COVID-19-related mental health disorders will cause increased suicides, drug overdoses: researchers warn

Amid a dramatic increase in suicide over the last two decades, a number of faith leaders have weighed in on whether or not those who commit suicide are condemned to hell.
Amid a dramatic increase in suicide over the last two decades, a number of faith leaders have weighed in on whether or not those who commit suicide are condemned to hell. | (Photo: Pexels)

A second wave of devastation stemming from the novel coronavirus pandemic including soaring suicides and drug overdoses is imminent with the declining mental health of communities, medical researchers warn and it is expected to disproportionately impact the poor, older adults, blacks and Hispanics.

The warning came in Mental Health Disorders Related to COVID-19–Related Deaths published in The Journal of the American Medical Association on Monday. The article was authored by NYU Grossman School of Medicine researchers: Dr. Naomi M. Simon from the Anxiety and Complicated Grief Program; Dr. Glenn N. Saxe from the Department of Child and Adolescent Psychiatry, and Dr. Charles R. Marmar from the Center for Alcohol Use Disorders and PTSD.

“While nations struggle to manage the initial waves of the death and disruption associated with the pandemic, accumulating evidence indicates another ‘second wave’ is building: rising rates of mental health and substance use disorders,” the doctors wrote. “This imminent mental health surge will bring further challenges for individuals, families, and communities including increased deaths from suicide and drug overdoses. As with the first COVID-19 wave, the mental health wave will disproportionately affect Black and Hispanic individuals, older adults, lower socioeconomic groups of all races and ethnicities, and health care workers.”

The researchers cited a June 2020 survey from the Centers for Disease Control and Prevention of 5,412 U.S. adults which found that 40.9% of respondents reported “at least one adverse mental or behavioral health condition,” including depression, anxiety, posttraumatic stress, and substance abuse, with rates that were 3 to 4 times the rates just a year earlier.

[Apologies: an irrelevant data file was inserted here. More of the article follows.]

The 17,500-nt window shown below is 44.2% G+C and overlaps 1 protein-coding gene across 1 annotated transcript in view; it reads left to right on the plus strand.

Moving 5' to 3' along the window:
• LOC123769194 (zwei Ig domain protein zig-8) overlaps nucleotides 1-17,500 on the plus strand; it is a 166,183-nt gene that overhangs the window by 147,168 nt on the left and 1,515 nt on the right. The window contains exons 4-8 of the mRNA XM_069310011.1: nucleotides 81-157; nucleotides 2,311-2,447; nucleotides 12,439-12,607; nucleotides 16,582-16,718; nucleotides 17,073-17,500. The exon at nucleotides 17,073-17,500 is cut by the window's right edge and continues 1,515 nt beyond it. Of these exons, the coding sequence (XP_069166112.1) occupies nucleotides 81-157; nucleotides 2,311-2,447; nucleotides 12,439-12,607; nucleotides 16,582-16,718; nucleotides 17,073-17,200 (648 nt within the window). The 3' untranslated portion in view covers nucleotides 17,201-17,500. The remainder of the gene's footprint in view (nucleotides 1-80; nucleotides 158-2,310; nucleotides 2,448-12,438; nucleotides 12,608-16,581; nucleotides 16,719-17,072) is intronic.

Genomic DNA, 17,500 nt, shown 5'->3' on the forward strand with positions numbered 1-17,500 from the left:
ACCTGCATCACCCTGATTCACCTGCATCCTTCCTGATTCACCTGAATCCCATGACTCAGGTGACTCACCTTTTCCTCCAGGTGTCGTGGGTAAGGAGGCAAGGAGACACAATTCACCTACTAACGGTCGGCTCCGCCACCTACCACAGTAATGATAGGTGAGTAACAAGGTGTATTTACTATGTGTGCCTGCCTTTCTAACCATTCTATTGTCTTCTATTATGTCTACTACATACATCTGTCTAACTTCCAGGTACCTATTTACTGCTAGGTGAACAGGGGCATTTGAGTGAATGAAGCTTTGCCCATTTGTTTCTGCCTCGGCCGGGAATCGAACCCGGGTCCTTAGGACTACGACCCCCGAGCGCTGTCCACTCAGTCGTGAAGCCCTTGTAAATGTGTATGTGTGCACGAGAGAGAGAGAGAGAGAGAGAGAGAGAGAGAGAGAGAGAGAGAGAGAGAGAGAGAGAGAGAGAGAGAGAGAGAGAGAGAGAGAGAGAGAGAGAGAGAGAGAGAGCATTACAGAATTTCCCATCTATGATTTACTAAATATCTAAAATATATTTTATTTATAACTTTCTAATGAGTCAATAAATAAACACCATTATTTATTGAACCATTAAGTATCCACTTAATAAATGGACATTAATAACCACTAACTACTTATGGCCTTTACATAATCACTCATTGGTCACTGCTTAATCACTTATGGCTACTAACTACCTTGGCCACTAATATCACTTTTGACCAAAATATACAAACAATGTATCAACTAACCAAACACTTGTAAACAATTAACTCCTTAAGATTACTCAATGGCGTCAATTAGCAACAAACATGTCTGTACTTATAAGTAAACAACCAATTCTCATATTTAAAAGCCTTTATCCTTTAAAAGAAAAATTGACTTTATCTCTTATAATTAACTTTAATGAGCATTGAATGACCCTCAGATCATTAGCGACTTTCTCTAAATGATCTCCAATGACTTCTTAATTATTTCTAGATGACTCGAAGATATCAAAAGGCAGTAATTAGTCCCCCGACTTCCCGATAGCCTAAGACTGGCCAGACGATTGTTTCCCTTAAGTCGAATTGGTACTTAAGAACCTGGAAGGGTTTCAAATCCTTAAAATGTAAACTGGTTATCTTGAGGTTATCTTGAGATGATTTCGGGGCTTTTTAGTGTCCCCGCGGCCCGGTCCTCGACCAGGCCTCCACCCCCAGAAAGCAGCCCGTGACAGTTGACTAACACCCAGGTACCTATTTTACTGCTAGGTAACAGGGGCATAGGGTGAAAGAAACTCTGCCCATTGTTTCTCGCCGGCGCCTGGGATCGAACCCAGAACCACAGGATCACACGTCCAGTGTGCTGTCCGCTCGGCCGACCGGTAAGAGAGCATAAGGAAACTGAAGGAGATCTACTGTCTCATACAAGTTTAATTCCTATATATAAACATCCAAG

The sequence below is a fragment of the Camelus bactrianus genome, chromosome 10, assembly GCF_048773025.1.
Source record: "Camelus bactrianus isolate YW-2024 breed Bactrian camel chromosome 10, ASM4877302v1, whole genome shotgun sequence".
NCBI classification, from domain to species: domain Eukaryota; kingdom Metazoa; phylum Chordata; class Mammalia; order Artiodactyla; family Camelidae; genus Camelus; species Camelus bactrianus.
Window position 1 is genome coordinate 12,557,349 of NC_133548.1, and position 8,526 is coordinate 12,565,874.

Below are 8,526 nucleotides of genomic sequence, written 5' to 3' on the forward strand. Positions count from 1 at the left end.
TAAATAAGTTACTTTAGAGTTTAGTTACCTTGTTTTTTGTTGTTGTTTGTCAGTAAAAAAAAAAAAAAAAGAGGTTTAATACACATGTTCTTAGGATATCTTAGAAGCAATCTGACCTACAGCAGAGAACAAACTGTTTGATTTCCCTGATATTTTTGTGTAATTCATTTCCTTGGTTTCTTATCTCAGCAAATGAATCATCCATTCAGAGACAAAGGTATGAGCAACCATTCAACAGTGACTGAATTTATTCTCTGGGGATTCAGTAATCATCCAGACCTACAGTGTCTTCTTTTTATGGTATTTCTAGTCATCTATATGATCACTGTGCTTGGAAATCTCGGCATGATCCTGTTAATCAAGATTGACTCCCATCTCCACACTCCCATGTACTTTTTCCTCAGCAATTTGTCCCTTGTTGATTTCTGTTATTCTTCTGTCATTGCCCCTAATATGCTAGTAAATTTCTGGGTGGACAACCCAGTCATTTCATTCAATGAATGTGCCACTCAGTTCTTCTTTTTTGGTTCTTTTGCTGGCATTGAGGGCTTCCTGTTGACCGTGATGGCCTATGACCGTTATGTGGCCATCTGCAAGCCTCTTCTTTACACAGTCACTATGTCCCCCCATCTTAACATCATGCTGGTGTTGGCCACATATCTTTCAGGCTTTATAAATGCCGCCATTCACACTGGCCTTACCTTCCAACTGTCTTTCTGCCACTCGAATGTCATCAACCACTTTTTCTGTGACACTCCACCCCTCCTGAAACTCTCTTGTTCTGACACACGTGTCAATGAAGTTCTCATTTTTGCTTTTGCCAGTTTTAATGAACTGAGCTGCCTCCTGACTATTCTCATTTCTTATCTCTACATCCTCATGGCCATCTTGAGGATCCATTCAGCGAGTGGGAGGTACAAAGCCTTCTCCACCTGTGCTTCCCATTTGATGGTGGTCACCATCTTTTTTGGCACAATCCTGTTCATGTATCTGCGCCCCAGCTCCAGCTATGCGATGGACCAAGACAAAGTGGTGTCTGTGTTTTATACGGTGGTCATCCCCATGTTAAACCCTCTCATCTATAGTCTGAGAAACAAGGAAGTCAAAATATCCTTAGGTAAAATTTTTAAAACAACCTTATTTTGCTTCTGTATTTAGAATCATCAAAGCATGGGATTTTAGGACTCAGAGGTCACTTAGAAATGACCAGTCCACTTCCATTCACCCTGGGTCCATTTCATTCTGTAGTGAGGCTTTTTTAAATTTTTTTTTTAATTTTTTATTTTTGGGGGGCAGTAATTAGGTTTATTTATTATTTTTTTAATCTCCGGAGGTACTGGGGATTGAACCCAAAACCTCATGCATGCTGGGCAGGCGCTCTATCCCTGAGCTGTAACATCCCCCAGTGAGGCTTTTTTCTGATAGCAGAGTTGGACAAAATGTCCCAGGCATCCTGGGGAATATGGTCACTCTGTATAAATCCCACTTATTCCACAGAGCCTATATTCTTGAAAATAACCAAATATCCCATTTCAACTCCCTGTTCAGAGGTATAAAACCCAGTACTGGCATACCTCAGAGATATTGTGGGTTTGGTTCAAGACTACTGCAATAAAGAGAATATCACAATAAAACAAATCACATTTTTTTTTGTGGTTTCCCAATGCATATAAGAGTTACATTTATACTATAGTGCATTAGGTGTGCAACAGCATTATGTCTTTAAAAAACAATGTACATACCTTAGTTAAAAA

“Remarkably, 10.7% of respondents reported seriously considering suicide in the last 30 days. The sudden interpersonal loss associated with COVID-19, along with severe social disruption, can easily overwhelm the ways individuals and families cope with bereavement,” they noted.

The NYU academics who also suggested that the more than 215,000 COVID-19-related deaths this year were likely underestimated by 50% due to misclassification, said they were particularly concerned about normal grief and distress developing in major depressive disorder and symptoms of PTSD.

“Prolonged grief disorder is characterized by at least 6 months of intense longing, preoccupation, or both with the deceased, emotional pain, loneliness, difficulty reengaging in life, avoidance, feeling life is meaningless, and increased suicide risk. Once established, these conditions can become chronic with additional comorbidities such as substance use disorders,” Simon and her colleagues wrote.

They noted that COVID-19 deaths impact about 2 million people directly as an estimated nine family members are bereaved when someone dies from the virus.

This increased rise in mental health conditions will require increased funding for mental health to both screen and care for the vulnerable, the doctors argued.

“History has shown that societies recover from such devastation when leaders and members are joined by a shared purpose, acting in a unified way to facilitate recovery. In such societies, there is a shared understanding that its members must care for one another because the loss of one is a loss for all. Above all, this shared understanding must be restored,” the doctors said.

In their latest report on the use of medications to treat three of the most common mental health conditions — depression, anxiety and insomnia — Express Scripts, America’s largest pharmacy benefit management organization, showed how the coronavirus had already been impacting Americans' mental health in April.

Their research showed that the number of prescriptions filled per week for antidepressant, anti-anxiety and anti-insomnia medications increased 21% between Feb. 16 and March 15, peaking the week ending March 15, when the virus was declared a pandemic.

“It’s understandable. Americans have grown increasingly anxious as they’ve seen this global pandemic upend their lives within a very short time," the report said. "This analysis, showing that many Americans are turning to medications for relief, demonstrates the serious impact COVID-19 may be having on our nation’s mental health.”

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